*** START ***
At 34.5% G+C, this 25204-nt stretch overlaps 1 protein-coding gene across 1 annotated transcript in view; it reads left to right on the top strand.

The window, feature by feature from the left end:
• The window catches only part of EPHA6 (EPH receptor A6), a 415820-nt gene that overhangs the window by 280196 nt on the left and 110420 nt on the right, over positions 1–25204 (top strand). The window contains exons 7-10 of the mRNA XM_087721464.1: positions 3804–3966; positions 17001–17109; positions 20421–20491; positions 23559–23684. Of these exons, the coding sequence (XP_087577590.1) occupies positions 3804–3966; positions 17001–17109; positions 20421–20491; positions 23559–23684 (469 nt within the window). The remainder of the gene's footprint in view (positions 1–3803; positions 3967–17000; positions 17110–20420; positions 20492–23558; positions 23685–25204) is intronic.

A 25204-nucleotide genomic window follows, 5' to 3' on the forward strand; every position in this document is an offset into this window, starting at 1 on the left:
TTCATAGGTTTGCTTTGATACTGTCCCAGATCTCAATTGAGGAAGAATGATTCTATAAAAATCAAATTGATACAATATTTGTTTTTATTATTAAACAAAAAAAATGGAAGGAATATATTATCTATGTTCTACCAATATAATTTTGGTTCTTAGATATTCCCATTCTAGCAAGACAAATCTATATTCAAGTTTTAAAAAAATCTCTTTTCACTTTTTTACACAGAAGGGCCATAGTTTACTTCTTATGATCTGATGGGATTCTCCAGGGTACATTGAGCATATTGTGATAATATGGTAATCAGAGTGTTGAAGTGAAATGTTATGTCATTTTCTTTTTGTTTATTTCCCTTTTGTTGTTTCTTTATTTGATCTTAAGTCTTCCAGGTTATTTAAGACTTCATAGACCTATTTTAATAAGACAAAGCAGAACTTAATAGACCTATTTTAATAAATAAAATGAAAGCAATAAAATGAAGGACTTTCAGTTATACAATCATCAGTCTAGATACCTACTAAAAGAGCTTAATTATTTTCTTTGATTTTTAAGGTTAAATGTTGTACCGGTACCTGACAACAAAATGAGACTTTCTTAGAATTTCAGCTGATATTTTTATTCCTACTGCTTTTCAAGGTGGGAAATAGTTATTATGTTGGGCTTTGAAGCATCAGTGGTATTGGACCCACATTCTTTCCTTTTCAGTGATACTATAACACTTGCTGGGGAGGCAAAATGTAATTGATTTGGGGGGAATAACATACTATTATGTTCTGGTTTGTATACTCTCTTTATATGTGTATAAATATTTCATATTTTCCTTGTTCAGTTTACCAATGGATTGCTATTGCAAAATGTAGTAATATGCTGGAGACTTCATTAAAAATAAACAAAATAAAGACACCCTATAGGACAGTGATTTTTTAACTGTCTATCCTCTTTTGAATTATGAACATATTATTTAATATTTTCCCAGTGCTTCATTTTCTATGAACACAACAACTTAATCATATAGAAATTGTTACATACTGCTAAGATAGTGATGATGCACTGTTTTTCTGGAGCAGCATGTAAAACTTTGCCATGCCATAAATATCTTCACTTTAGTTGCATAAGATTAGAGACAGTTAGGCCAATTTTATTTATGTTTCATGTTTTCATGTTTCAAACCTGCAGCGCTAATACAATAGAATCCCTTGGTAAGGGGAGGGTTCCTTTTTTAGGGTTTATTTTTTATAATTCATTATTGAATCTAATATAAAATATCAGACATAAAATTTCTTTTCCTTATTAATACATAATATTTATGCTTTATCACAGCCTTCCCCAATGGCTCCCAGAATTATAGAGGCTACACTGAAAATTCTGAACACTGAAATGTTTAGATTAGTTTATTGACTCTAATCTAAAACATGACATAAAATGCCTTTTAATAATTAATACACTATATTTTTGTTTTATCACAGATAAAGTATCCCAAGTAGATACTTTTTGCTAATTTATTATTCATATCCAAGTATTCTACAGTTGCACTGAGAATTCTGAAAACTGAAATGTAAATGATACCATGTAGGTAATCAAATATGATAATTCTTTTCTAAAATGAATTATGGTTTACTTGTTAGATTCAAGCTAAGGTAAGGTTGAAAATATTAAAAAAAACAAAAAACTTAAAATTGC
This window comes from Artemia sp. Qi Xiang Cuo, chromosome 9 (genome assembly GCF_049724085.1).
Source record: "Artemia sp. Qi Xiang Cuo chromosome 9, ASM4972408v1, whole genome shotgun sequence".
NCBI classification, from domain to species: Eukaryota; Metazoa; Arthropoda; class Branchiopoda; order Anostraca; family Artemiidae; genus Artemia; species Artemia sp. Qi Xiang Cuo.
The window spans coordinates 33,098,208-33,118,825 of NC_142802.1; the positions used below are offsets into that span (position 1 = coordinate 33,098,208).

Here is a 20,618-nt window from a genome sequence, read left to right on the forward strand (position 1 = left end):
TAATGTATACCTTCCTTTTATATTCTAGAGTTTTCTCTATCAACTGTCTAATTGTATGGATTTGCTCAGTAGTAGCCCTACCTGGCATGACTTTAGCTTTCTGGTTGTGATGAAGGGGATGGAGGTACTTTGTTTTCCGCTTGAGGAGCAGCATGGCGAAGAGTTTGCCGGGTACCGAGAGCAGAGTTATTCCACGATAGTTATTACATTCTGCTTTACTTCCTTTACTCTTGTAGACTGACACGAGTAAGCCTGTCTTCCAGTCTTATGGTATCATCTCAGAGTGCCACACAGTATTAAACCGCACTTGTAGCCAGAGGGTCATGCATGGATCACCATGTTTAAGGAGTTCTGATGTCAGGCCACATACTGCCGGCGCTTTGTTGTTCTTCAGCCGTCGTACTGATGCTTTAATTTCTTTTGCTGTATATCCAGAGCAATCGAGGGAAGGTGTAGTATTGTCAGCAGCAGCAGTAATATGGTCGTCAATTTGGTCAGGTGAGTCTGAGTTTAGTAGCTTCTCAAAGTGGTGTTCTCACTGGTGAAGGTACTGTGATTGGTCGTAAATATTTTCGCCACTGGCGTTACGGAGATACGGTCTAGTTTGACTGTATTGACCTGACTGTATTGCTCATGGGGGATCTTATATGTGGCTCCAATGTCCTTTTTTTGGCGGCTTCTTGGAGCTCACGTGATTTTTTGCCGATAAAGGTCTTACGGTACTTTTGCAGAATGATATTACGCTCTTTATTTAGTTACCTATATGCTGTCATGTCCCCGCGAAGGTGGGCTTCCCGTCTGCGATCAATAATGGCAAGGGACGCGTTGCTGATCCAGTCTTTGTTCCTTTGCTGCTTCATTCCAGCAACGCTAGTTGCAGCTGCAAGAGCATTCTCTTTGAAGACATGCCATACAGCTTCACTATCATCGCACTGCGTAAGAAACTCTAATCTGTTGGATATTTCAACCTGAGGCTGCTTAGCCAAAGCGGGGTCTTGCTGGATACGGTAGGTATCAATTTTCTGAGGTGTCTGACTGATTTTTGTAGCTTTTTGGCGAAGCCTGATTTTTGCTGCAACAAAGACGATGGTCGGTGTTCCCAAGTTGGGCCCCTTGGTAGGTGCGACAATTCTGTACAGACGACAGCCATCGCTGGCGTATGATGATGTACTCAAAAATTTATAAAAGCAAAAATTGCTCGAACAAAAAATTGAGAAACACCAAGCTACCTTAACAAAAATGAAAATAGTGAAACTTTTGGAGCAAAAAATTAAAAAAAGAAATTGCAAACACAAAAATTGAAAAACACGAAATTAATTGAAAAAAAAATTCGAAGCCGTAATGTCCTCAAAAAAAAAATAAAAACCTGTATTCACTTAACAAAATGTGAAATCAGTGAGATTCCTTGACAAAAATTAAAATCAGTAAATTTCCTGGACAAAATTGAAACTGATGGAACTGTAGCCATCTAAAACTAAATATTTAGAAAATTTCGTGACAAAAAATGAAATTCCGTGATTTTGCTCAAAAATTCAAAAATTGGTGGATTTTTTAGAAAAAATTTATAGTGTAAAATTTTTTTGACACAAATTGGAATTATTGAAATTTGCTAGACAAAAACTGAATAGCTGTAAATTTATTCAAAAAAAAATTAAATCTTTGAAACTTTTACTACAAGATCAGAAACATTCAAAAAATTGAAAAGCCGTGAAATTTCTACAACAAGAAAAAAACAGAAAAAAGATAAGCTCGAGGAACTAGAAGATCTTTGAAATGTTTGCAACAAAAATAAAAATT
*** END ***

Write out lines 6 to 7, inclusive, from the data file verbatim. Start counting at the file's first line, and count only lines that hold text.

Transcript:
This window comes from Artemia sp. Qi Xiang Cuo, chromosome 9 (genome assembly GCF_049724085.1).
Source record: "Artemia sp. Qi Xiang Cuo chromosome 9, ASM4972408v1, whole genome shotgun sequence".